Skyjack introduced new 15ft (4.44m) and 19ft (5.64m) scissors to the Asia-Pacific region as part of the global launch of its Next Generation range of DC electric scissor lifts earlier this year. Along with the SJ3215 and SJ3219, the company also updated its two compact mast lifts, the SJ12 and SJ16, which offer 12ft (3.65m) and 16ft (4.75m) maximum platform heights. Skyjack’s primary markets in the Oceanic region for all four machines are Australia and New Zealand.

Malcolm Early, Vice President Marketing for Skyjack, said: “In the years prior to Covid we were seeing around 20 per cent annual growth in the 19-foot and under category, so some good years of growth in the compact sector. Generally speaking, you can split that into two areas.

“The 19-foot class represents the vast majority of sales and enjoyed double digit growth. If you look at 14-foot and below, demand is still relatively small but is certainly growing. The rate of growth is definitely gaining momentum in that sector. We are seeing that trend globally, particularly in North America as well. On the vertical masts we are also seeing year-on-year growth.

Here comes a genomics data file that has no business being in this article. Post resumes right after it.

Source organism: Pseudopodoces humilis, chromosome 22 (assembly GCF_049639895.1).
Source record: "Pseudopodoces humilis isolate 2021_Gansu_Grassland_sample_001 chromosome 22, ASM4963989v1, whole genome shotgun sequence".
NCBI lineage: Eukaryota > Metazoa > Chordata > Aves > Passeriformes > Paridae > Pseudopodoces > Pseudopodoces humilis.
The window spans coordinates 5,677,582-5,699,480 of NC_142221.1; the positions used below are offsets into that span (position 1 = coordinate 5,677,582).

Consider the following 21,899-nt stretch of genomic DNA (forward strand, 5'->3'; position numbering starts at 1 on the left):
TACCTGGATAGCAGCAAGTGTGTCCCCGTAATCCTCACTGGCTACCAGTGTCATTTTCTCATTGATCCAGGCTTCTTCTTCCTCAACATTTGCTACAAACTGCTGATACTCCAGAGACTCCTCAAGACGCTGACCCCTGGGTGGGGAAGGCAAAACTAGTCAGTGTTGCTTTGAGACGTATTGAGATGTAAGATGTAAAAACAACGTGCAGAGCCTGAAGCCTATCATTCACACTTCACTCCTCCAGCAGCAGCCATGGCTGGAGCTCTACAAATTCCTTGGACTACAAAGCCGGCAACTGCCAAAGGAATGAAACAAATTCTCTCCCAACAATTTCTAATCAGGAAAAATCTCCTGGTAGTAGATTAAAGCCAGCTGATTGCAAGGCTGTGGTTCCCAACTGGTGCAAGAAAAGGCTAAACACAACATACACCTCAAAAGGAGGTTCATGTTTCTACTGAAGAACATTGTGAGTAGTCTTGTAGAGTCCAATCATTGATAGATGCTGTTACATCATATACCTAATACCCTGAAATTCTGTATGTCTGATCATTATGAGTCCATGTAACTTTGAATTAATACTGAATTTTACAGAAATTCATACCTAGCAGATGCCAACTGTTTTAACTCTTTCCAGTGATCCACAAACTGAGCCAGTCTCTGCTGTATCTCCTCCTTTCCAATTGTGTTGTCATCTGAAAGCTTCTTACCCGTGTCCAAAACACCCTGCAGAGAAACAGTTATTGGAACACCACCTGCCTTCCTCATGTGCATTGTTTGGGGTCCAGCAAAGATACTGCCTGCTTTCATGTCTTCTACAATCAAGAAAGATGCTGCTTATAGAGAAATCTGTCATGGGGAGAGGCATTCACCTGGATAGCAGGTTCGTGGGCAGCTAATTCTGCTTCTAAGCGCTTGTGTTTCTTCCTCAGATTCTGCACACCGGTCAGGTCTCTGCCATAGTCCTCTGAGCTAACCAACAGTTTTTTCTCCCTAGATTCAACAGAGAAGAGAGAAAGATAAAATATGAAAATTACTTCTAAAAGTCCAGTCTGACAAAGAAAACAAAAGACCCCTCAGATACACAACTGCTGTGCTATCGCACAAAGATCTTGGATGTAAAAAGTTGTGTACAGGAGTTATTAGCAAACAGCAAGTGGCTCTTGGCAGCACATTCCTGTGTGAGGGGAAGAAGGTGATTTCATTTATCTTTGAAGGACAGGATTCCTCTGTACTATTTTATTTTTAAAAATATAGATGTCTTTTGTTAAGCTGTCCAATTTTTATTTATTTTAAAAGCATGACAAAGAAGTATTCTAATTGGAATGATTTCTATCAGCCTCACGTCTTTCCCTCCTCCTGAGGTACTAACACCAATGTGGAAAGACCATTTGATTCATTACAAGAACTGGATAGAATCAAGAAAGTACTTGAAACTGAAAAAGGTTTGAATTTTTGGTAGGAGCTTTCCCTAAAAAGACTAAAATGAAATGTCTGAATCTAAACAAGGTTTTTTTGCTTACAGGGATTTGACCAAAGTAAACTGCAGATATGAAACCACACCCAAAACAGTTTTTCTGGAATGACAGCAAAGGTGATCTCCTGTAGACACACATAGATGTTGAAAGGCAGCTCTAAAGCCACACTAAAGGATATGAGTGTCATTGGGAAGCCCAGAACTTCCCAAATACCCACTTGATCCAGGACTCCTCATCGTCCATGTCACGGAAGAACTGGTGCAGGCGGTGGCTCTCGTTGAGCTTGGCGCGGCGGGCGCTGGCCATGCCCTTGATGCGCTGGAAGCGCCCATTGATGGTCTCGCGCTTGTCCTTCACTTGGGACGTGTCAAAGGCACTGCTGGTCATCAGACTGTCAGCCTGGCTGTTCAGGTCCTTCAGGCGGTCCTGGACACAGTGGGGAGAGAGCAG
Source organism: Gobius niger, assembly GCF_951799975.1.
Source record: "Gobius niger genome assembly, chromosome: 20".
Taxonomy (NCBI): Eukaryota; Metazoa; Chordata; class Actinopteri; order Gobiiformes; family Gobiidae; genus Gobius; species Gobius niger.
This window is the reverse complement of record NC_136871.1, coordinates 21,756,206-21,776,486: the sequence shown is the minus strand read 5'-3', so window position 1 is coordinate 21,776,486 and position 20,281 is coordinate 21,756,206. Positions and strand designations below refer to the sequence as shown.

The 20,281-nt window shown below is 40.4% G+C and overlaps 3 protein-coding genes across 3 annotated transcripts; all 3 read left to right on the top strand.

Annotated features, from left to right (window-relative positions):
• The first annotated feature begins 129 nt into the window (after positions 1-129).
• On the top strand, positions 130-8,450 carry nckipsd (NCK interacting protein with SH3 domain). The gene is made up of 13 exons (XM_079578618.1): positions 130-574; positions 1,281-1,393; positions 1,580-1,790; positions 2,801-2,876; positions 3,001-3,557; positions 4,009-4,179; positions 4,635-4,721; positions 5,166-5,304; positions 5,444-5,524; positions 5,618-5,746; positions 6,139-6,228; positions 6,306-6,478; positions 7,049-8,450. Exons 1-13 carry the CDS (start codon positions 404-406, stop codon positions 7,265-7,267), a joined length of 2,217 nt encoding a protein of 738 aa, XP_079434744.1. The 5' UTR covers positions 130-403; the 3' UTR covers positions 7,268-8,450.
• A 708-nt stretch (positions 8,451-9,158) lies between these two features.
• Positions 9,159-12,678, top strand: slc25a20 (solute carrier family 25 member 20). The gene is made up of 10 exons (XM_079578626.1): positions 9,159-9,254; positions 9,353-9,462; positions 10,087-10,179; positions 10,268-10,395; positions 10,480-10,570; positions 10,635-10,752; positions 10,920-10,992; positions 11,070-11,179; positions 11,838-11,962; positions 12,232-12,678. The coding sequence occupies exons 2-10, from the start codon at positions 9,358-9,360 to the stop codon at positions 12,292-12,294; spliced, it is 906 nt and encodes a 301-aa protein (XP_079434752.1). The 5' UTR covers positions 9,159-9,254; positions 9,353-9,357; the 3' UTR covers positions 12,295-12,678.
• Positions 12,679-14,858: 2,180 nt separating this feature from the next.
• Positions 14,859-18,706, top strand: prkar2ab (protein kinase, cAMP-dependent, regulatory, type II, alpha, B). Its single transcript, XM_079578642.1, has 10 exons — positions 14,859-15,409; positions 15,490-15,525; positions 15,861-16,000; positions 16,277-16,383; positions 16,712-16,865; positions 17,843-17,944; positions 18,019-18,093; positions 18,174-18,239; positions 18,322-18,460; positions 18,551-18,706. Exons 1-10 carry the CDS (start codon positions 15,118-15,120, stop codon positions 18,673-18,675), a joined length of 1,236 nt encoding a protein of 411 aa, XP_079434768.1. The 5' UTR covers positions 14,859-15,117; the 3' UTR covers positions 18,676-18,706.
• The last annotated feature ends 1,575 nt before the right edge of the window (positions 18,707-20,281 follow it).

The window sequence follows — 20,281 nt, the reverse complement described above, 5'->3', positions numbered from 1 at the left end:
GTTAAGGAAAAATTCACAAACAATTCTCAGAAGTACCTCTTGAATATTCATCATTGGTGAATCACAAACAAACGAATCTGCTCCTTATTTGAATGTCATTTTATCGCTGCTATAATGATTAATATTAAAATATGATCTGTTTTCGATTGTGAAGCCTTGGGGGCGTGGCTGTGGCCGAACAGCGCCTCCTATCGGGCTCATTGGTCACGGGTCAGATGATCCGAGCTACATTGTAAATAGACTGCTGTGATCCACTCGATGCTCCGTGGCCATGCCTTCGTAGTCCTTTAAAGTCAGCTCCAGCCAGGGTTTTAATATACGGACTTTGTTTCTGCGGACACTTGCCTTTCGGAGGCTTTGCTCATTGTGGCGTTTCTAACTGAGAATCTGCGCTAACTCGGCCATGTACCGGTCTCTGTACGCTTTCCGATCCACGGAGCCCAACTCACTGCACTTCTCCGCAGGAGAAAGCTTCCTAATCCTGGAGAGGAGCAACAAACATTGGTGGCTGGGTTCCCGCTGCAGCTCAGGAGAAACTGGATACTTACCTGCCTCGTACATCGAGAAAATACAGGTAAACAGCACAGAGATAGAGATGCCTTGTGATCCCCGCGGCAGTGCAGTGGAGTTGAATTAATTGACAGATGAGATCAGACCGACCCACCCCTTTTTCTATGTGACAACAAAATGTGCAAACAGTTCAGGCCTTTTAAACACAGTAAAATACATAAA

The Next Generation scissor lifts and vertical masts include Skyjack’s Skycoded control system. The wiring is colour coded for ease of maintenance and repair, while the control system also now communicates more data to the company’s Elevate telematics system. There are also new safety features such as a single switch electronic emergency lowering and Skyjack’s optional Secondary Guarding and Lift Enable (SGLE) system.